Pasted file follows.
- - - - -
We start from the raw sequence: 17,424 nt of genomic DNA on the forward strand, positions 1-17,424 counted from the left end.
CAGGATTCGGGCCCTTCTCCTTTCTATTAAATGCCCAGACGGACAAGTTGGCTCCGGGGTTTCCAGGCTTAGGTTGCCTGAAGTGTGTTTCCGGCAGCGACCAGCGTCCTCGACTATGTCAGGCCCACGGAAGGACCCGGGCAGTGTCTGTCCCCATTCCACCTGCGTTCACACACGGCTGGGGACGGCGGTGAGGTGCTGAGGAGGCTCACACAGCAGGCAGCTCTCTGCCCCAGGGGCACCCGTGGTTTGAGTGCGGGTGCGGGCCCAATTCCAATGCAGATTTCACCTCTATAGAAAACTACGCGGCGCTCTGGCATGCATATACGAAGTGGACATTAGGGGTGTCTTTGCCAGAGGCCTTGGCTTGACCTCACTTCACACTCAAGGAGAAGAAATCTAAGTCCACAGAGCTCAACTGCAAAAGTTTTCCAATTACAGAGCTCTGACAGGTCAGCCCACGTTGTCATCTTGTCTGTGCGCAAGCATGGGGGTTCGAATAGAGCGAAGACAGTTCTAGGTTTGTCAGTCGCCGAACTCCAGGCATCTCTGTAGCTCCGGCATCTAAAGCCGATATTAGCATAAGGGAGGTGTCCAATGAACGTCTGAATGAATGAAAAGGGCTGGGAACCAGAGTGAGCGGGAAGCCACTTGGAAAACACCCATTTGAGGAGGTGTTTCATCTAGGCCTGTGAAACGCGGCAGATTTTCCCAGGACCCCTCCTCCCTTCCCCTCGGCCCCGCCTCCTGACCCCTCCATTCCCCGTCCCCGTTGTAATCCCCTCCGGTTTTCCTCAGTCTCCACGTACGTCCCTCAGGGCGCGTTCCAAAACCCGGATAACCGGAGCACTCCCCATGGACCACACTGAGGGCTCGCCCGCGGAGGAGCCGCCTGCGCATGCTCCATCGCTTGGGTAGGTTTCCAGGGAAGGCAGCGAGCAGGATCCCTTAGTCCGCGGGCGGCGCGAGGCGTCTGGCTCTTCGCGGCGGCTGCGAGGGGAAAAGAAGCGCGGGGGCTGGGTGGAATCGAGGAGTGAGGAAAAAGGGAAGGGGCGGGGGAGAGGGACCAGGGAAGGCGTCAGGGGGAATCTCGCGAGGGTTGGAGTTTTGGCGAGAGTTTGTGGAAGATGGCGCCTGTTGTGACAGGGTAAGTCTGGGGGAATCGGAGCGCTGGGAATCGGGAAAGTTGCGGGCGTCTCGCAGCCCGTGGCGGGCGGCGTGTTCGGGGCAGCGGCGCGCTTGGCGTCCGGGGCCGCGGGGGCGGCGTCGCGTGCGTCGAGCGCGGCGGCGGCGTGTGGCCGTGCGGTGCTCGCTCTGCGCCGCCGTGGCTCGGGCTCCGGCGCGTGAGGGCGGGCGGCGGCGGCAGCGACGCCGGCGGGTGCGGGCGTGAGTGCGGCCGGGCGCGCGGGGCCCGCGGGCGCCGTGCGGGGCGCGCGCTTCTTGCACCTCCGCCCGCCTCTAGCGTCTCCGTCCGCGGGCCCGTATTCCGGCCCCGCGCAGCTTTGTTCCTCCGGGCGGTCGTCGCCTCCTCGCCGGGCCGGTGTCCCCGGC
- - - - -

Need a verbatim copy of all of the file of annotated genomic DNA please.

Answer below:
We start from the raw sequence: 17,424 nt of genomic DNA on the forward strand, positions 1-17,424 counted from the left end.
CAGGATTCGGGCCCTTCTCCTTTCTATTAAATGCCCAGACGGACAAGTTGGCTCCGGGGTTTCCAGGCTTAGGTTGCCTGAAGTGTGTTTCCGGCAGCGACCAGCGTCCTCGACTATGTCAGGCCCACGGAAGGACCCGGGCAGTGTCTGTCCCCATTCCACCTGCGTTCACACACGGCTGGGGACGGCGGTGAGGTGCTGAGGAGGCTCACACAGCAGGCAGCTCTCTGCCCCAGGGGCACCCGTGGTTTGAGTGCGGGTGCGGGCCCAATTCCAATGCAGATTTCACCTCTATAGAAAACTACGCGGCGCTCTGGCATGCATATACGAAGTGGACATTAGGGGTGTCTTTGCCAGAGGCCTTGGCTTGACCTCACTTCACACTCAAGGAGAAGAAATCTAAGTCCACAGAGCTCAACTGCAAAAGTTTTCCAATTACAGAGCTCTGACAGGTCAGCCCACGTTGTCATCTTGTCTGTGCGCAAGCATGGGGGTTCGAATAGAGCGAAGACAGTTCTAGGTTTGTCAGTCGCCGAACTCCAGGCATCTCTGTAGCTCCGGCATCTAAAGCCGATATTAGCATAAGGGAGGTGTCCAATGAACGTCTGAATGAATGAAAAGGGCTGGGAACCAGAGTGAGCGGGAAGCCACTTGGAAAACACCCATTTGAGGAGGTGTTTCATCTAGGCCTGTGAAACGCGGCAGATTTTCCCAGGACCCCTCCTCCCTTCCCCTCGGCCCCGCCTCCTGACCCCTCCATTCCCCGTCCCCGTTGTAATCCCCTCCGGTTTTCCTCAGTCTCCACGTACGTCCCTCAGGGCGCGTTCCAAAACCCGGATAACCGGAGCACTCCCCATGGACCACACTGAGGGCTCGCCCGCGGAGGAGCCGCCTGCGCATGCTCCATCGCTTGGGTAGGTTTCCAGGGAAGGCAGCGAGCAGGATCCCTTAGTCCGCGGGCGGCGCGAGGCGTCTGGCTCTTCGCGGCGGCTGCGAGGGGAAAAGAAGCGCGGGGGCTGGGTGGAATCGAGGAGTGAGGAAAAAGGGAAGGGGCGGGGGAGAGGGACCAGGGAAGGCGTCAGGGGGAATCTCGCGAGGGTTGGAGTTTTGGCGAGAGTTTGTGGAAGATGGCGCCTGTTGTGACAGGGTAAGTCTGGGGGAATCGGAGCGCTGGGAATCGGGAAAGTTGCGGGCGTCTCGCAGCCCGTGGCGGGCGGCGTGTTCGGGGCAGCGGCGCGCTTGGCGTCCGGGGCCGCGGGGGCGGCGTCGCGTGCGTCGAGCGCGGCGGCGGCGTGTGGCCGTGCGGTGCTCGCTCTGCGCCGCCGTGGCTCGGGCTCCGGCGCGTGAGGGCGGGCGGCGGCGGCAGCGACGCCGGCGGGTGCGGGCGTGAGTGCGGCCGGGCGCGCGGGGCCCGCGGGCGCCGTGCGGGGCGCGCGCTTCTTGCACCTCCGCCCGCCTCTAGCGTCTCCGTCCGCGGGCCCGTATTCCGGCCCCGCGCAGCTTTGTTCCTCCGGGCGGTCGTCGCCTCCTCGCCGGGCCGGTGTCCCCGGC